Slavery in the South
Slavery was a big part of life in the South. Many plantation owners relied on slaves and their work to help get the money and crops they needed. There were two types of slaves in the South at this time. There were house slaves and there were field slaves. House slaves consisted of servants, maids, and butlers. They were normally treated better than the field slaves (Biel 14). They got to be inside most of the time. Owners of house slaves would usually not beat them because they wanted the slaves to look presentable for whatever guests arrived or stopped by. With house slaves, the owner’s family enjoyed a luxurious lifestyle (Biel 14). These houses were normally extremely elegant. Some house slaves had the luxury of being taught basic education. Just enough to understand what was going on and what to do.
Field slave life was much different than that of a house slave. There was no education taught to a field slave. Literacy for enslaved blacks was clearly viewed as a potential weapon against the slave system (“Voices of Triumph” 167). Educated slaves were thought not only more likely to rebel but also to pose a greater threat if they did (“Voices of Triumph” 167). Forty to fifty slaves lived on a typical plantation (Biel 14). These field slaves were very important and was a heavy contributor to the plantation owner’s income.
Slavery was a way to use man, woman, and child power to raise crops for sale (Boorstin and Kelly 273). The largest of these crops was cotton, which the Southerners thought was the “King” of all crops, but also important were tabacco, rice, hemp, and sugar (Boorstin and Kelly 273). From age 12, slaves were expected to get up at sunrise and work until it was to dark to see (Biel 14). It was the black slave, working from dusk to dawn, who planted, tended, and harvested these crops, as well as built fences, cut wood, and fed farm animals (Boorstin and Kelly 273).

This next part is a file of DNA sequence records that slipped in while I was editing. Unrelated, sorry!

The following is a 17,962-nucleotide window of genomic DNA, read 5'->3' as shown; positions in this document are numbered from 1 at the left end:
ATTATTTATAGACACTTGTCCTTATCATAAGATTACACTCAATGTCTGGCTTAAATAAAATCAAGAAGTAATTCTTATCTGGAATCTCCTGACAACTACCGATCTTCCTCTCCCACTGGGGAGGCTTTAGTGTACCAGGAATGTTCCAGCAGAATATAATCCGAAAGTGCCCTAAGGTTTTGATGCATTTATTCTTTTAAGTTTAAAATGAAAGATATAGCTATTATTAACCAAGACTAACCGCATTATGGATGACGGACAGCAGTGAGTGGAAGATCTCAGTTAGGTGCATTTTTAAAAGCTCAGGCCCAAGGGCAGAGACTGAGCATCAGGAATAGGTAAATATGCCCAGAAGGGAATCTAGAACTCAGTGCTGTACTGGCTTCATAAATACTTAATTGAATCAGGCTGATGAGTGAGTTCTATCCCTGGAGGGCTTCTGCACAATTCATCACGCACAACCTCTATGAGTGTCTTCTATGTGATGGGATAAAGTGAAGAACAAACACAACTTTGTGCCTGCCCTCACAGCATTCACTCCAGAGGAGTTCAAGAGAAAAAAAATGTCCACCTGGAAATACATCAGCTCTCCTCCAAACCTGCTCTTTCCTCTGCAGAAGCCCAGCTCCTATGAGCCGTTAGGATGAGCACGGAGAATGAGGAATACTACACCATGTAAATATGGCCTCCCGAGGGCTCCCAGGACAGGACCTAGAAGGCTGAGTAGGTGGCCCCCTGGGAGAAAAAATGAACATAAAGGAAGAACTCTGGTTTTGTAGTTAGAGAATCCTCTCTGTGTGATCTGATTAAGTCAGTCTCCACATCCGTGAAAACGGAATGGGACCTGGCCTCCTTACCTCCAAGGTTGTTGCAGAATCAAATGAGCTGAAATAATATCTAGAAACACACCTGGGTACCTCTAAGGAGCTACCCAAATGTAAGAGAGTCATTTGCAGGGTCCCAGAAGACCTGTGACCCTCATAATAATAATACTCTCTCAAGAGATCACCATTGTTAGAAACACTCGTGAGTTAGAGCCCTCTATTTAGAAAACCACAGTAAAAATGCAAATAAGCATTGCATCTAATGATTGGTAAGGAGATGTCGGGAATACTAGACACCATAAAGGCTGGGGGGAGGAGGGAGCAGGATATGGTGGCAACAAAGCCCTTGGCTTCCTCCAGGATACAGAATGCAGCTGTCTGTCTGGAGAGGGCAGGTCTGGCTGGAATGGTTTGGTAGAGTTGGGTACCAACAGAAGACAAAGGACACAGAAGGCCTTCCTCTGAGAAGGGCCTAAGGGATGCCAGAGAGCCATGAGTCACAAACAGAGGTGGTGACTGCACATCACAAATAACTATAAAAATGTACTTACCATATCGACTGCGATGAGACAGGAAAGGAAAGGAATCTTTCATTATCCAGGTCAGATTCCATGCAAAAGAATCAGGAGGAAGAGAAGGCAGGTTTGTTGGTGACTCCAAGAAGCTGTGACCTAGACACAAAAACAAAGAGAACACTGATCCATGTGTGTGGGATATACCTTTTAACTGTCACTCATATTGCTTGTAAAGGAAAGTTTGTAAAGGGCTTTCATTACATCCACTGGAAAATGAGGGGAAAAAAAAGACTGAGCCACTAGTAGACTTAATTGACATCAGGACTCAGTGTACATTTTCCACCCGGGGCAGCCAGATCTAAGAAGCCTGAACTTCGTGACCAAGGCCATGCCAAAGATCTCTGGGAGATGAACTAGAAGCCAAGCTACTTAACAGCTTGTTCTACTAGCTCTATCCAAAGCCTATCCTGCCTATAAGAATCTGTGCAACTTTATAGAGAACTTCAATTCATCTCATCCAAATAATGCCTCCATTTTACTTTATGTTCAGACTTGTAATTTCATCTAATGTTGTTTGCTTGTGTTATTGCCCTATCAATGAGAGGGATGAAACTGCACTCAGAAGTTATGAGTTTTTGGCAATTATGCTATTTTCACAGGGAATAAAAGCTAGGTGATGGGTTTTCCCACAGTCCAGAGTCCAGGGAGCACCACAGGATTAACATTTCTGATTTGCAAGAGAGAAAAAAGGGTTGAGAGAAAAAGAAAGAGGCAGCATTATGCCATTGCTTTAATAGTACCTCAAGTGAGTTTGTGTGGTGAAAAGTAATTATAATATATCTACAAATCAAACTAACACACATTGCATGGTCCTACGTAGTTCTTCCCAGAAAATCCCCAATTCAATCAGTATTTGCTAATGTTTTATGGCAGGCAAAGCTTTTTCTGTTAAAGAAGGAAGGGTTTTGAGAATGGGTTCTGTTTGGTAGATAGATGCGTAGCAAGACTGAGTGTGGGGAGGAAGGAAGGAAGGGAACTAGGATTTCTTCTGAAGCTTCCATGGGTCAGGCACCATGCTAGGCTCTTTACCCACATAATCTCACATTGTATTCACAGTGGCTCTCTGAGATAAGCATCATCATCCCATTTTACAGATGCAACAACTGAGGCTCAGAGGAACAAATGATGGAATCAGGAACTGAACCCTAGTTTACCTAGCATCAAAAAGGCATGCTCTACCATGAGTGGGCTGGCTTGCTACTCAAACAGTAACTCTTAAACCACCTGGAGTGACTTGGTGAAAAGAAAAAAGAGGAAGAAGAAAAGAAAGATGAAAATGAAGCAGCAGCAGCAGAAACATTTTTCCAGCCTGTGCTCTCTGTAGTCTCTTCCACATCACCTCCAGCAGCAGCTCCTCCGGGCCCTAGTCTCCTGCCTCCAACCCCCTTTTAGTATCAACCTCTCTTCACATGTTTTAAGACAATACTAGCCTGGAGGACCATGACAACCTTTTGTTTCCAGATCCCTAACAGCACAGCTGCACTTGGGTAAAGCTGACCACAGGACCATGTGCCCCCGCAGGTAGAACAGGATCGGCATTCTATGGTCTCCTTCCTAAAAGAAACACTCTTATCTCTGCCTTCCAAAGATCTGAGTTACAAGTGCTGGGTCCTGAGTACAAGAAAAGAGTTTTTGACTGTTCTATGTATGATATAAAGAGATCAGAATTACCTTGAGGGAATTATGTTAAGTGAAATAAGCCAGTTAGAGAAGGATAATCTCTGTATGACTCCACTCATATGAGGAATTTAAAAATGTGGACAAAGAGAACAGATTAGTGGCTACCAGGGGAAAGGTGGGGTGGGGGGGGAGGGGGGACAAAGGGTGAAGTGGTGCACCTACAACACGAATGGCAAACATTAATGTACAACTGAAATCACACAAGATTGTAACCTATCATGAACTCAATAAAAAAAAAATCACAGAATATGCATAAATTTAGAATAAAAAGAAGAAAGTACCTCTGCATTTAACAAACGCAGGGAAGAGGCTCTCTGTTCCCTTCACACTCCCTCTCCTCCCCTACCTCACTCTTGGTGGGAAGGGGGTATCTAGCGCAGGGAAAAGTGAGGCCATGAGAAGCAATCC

The institution of slavery was operated by the planters and through custom. The owner of the plantation was the head guy who ran the plantation. A small planter would go ahead and supervise the plantation by himself if he could. If he was a medium or major planter, he hired an overseer and perhaps an assistant overseer to represent him (Williams, Current, and Friedel 494). An overseer was a position that had the responsibility of watching over the plantation and making sure that everything was going well. These overseers were hired if the owner of the plantation was to busy or occupied with something else. Almost as important as the managerial force was the “head driver”, a trusted and responsible slave, who acted under the overseer as a kind of foremen (Williams, Current, and Friedel 494). The head driver was normally a prior long time slave who could be trusted to help get the work done that needed to be done. There were two methods of appointing jobs to field slaves for the owners. One method was the gang system. Under...